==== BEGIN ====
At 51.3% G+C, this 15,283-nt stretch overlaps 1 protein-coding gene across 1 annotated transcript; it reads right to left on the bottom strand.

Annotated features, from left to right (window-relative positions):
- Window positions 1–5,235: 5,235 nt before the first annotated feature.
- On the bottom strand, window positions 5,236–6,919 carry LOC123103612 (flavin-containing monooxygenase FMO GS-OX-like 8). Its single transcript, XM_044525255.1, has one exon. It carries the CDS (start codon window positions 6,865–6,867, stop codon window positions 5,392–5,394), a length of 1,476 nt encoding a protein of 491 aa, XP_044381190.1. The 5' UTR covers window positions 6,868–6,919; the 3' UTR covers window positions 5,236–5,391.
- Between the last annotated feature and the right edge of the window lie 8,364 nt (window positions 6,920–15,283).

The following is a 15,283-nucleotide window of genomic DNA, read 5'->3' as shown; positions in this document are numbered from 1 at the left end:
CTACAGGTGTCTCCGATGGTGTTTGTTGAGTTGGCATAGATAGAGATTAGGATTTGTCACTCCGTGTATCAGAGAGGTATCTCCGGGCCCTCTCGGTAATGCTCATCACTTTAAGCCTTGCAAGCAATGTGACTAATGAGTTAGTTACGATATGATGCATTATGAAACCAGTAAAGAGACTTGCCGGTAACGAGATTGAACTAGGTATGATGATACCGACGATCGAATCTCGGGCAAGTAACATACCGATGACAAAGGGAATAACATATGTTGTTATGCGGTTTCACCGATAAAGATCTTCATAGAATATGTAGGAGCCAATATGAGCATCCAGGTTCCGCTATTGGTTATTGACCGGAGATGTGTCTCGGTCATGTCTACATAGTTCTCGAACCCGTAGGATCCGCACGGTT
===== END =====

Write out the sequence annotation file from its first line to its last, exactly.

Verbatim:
At 51.3% G+C, this 15,283-nt stretch overlaps 1 protein-coding gene across 1 annotated transcript; it reads right to left on the bottom strand.

Annotated features, from left to right (window-relative positions):
- Window positions 1–5,235: 5,235 nt before the first annotated feature.
- On the bottom strand, window positions 5,236–6,919 carry LOC123103612 (flavin-containing monooxygenase FMO GS-OX-like 8). Its single transcript, XM_044525255.1, has one exon. It carries the CDS (start codon window positions 6,865–6,867, stop codon window positions 5,392–5,394), a length of 1,476 nt encoding a protein of 491 aa, XP_044381190.1. The 5' UTR covers window positions 6,868–6,919; the 3' UTR covers window positions 5,236–5,391.
- Between the last annotated feature and the right edge of the window lie 8,364 nt (window positions 6,920–15,283).

The following is a 15,283-nucleotide window of genomic DNA, read 5'->3' as shown; positions in this document are numbered from 1 at the left end:
CTACAGGTGTCTCCGATGGTGTTTGTTGAGTTGGCATAGATAGAGATTAGGATTTGTCACTCCGTGTATCAGAGAGGTATCTCCGGGCCCTCTCGGTAATGCTCATCACTTTAAGCCTTGCAAGCAATGTGACTAATGAGTTAGTTACGATATGATGCATTATGAAACCAGTAAAGAGACTTGCCGGTAACGAGATTGAACTAGGTATGATGATACCGACGATCGAATCTCGGGCAAGTAACATACCGATGACAAAGGGAATAACATATGTTGTTATGCGGTTTCACCGATAAAGATCTTCATAGAATATGTAGGAGCCAATATGAGCATCCAGGTTCCGCTATTGGTTATTGACCGGAGATGTGTCTCGGTCATGTCTACATAGTTCTCGAACCCGTAGGATCCGCACGGTT